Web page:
Lombardi's statement meshed with remarks made by Cardinal Christoph Schoenborn of Vienna. On Sunday, Schoenborn told Austrian TV that Benedict, then Joseph Ratzinger and head of the Vatican office in charge of clerical sex abuse, pressed John Paul in vain to fully investigate then-Archbishop of Vienna Hans Hermann Groer, who stepped down in 1995 after being accused of sexually molesting a schoolboy.
After Groer resigned, allegations that he had also sexually abused monks surfaced.
Reuters reported that Schoenborn said other curia officials persuaded John Paul not to investigate Groer because of the bad publicity it could bring.
"The other side won," Schoenborn said. He added that Benedict is not "someone who covers things up. Having known the pope for many years, I can say that is certainly not true."
Recent reports involving the current scandals also note that John Paul seemingly rewarded Cardinal Bernard Law after he was implicated in some of the cover-ups of clerical sexual abuse in Boston when cases there exploded in 2002.
After Law's resignation, John Paul appointed him in charge of the grand Basilica St. Mary Major's in Rome, where he remains part of the Roman curia and lives in a nearby palazzo.
March 31, 2010
The resolution of the Legionaries of Christ case also will be a test for its conservative American supporters.
By Tim Rutten
One of the decisions confronting Pope Benedict XVI as he struggles to contain an abuse scandal whose tendrils now appear to extend into the Vatican may have a particular resonance in the United States.
That decision involves what to do about a wealthy and influential order, the Legionaries of Christ, and the worldwide lay movement it operates, Regnum Christi. The former includes 800 priests and the latter as many as 75,000 members. Around the globe, the Legionaries operate 120 seminaries, universities, schools and Catholic newspapers. Their ability to recruit future priests in an era of declining vocations has impressed the Vatican; today 2,600 are preparing for ordination in their seminaries.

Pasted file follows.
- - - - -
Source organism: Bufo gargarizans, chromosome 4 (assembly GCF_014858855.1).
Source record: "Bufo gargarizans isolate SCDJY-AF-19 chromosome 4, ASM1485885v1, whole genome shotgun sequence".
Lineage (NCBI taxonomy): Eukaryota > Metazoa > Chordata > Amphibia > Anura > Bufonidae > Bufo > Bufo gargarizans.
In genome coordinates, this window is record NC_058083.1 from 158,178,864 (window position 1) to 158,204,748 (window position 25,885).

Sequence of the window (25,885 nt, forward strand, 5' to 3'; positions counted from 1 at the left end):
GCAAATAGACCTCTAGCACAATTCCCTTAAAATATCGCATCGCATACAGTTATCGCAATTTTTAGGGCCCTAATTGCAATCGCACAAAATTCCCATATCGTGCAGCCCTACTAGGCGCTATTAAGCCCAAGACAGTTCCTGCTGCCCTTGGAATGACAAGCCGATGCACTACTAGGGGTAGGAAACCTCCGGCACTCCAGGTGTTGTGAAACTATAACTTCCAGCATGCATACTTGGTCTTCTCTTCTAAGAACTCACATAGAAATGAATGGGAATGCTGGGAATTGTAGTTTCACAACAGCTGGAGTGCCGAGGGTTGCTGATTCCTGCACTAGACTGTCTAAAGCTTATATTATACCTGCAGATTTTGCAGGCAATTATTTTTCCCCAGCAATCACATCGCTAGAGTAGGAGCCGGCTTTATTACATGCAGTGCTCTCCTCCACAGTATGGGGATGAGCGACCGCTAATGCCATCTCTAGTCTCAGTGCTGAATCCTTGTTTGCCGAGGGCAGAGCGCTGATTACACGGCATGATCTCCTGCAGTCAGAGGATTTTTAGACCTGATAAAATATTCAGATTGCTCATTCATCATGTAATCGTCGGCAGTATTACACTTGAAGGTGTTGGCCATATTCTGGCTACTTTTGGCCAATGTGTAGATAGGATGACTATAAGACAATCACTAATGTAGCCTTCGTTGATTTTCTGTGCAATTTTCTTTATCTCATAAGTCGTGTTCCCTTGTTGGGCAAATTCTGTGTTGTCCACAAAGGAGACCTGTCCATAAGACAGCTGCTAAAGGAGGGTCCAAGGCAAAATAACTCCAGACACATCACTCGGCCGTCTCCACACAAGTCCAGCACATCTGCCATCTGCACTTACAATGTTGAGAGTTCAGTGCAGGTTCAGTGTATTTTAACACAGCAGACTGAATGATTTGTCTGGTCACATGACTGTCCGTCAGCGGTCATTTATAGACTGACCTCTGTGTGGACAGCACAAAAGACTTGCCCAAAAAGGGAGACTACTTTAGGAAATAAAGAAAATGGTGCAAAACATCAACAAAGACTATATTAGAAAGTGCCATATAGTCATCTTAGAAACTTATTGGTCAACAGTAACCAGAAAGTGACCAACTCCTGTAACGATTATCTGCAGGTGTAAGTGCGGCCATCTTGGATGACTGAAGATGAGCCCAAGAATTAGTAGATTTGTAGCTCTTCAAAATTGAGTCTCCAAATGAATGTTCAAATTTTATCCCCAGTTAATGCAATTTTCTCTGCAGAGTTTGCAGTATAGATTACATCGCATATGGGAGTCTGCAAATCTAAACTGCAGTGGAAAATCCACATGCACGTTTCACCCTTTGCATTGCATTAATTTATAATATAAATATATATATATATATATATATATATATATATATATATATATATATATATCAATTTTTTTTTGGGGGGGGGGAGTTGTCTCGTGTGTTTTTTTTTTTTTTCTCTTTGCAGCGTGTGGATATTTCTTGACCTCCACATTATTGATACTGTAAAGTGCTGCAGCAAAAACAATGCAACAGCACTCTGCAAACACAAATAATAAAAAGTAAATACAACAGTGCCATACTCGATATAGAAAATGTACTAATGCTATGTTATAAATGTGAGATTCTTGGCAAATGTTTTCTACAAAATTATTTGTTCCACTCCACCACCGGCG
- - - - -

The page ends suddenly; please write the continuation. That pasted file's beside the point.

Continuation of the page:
The Legionaries were founded in Mexico in 1941 by a seminarian, Marcial Maciel, who went on to lead what quickly became the church's fastest-growing religious order and one of its most powerful. That power came from the socially well-connected Maciel's ability to raise astonishing sums of money, and from his insistence on unquestioning loyalty to papal authority.
All of this made Maciel and the Legionaries great favorites of Pope John Paul II, who believed new, traditionalist orders -- like the Legionaries and Opus Dei -- would provide a bulwark against secularism. The pontiff publicly called Maciel "an efficacious example to youth" and took him along as a key adviser on his trips to Latin America.
This papal approval tended to obscure the Legionaries' creepy internal organization, which involved a cult of personality built around Maciel, internal spying and demands for absolute obedience. At ordination, Legionaries swore a vow -- since abolished by Benedict -- never to speak ill of a superior and to report anyone who did.
In retrospect, it all seems perfectly designed to shield Maciel from scrutiny -- something he desperately required because he was a lifelong sexual predator who molested numerous seminarians and fathered at least one child.
Allegations of molestations circulated for years but broke into the open in 1997, when two reporters from the Hartford Courant produced a series that exposed Maciel's misconduct. The Legionaries denied everything and hired top-drawer law and public relations firms to discredit the Courant and its reporters. An investigation was opened by the Vatican's Congregation for the Doctrine of the Faith, then headed by Cardinal Joseph Ratzinger, but went nowhere, reportedly because John Paul didn't believe the charges.
By the time Ratzinger became Pope Benedict XVI, further revelations had occurred, including the exposure of Maciel's mistress and daughter in Spain. The investigation was reopened, and Maciel was ordered to retire from public life and spend the rest of his days in prayer and penance. He died in 2008 at 87, still a priest.